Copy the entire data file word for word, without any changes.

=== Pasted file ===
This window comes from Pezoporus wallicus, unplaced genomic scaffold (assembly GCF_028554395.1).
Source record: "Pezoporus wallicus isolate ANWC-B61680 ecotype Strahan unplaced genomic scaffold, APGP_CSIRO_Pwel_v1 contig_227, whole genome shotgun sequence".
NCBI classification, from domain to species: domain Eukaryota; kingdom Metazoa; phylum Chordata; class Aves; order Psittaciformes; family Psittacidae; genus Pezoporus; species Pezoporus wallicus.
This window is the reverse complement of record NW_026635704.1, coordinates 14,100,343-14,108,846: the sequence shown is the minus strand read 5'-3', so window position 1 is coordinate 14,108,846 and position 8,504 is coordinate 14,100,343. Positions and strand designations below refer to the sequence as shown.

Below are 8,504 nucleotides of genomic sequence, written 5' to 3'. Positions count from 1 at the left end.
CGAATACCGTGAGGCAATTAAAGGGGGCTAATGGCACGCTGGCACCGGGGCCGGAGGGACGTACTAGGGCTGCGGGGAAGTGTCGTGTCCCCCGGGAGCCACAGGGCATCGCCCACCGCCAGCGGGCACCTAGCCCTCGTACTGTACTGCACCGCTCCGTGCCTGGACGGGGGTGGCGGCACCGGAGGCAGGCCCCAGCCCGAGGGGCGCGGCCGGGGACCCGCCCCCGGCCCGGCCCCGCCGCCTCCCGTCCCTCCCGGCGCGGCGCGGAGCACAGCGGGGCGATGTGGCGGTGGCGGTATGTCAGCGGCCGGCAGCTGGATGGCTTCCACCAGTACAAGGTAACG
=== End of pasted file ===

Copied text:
This window comes from Pezoporus wallicus, unplaced genomic scaffold (assembly GCF_028554395.1).
Source record: "Pezoporus wallicus isolate ANWC-B61680 ecotype Strahan unplaced genomic scaffold, APGP_CSIRO_Pwel_v1 contig_227, whole genome shotgun sequence".
NCBI classification, from domain to species: domain Eukaryota; kingdom Metazoa; phylum Chordata; class Aves; order Psittaciformes; family Psittacidae; genus Pezoporus; species Pezoporus wallicus.
This window is the reverse complement of record NW_026635704.1, coordinates 14,100,343-14,108,846: the sequence shown is the minus strand read 5'-3', so window position 1 is coordinate 14,108,846 and position 8,504 is coordinate 14,100,343. Positions and strand designations below refer to the sequence as shown.

Below are 8,504 nucleotides of genomic sequence, written 5' to 3'. Positions count from 1 at the left end.
CGAATACCGTGAGGCAATTAAAGGGGGCTAATGGCACGCTGGCACCGGGGCCGGAGGGACGTACTAGGGCTGCGGGGAAGTGTCGTGTCCCCCGGGAGCCACAGGGCATCGCCCACCGCCAGCGGGCACCTAGCCCTCGTACTGTACTGCACCGCTCCGTGCCTGGACGGGGGTGGCGGCACCGGAGGCAGGCCCCAGCCCGAGGGGCGCGGCCGGGGACCCGCCCCCGGCCCGGCCCCGCCGCCTCCCGTCCCTCCCGGCGCGGCGCGGAGCACAGCGGGGCGATGTGGCGGTGGCGGTATGTCAGCGGCCGGCAGCTGGATGGCTTCCACCAGTACAAGGTAACG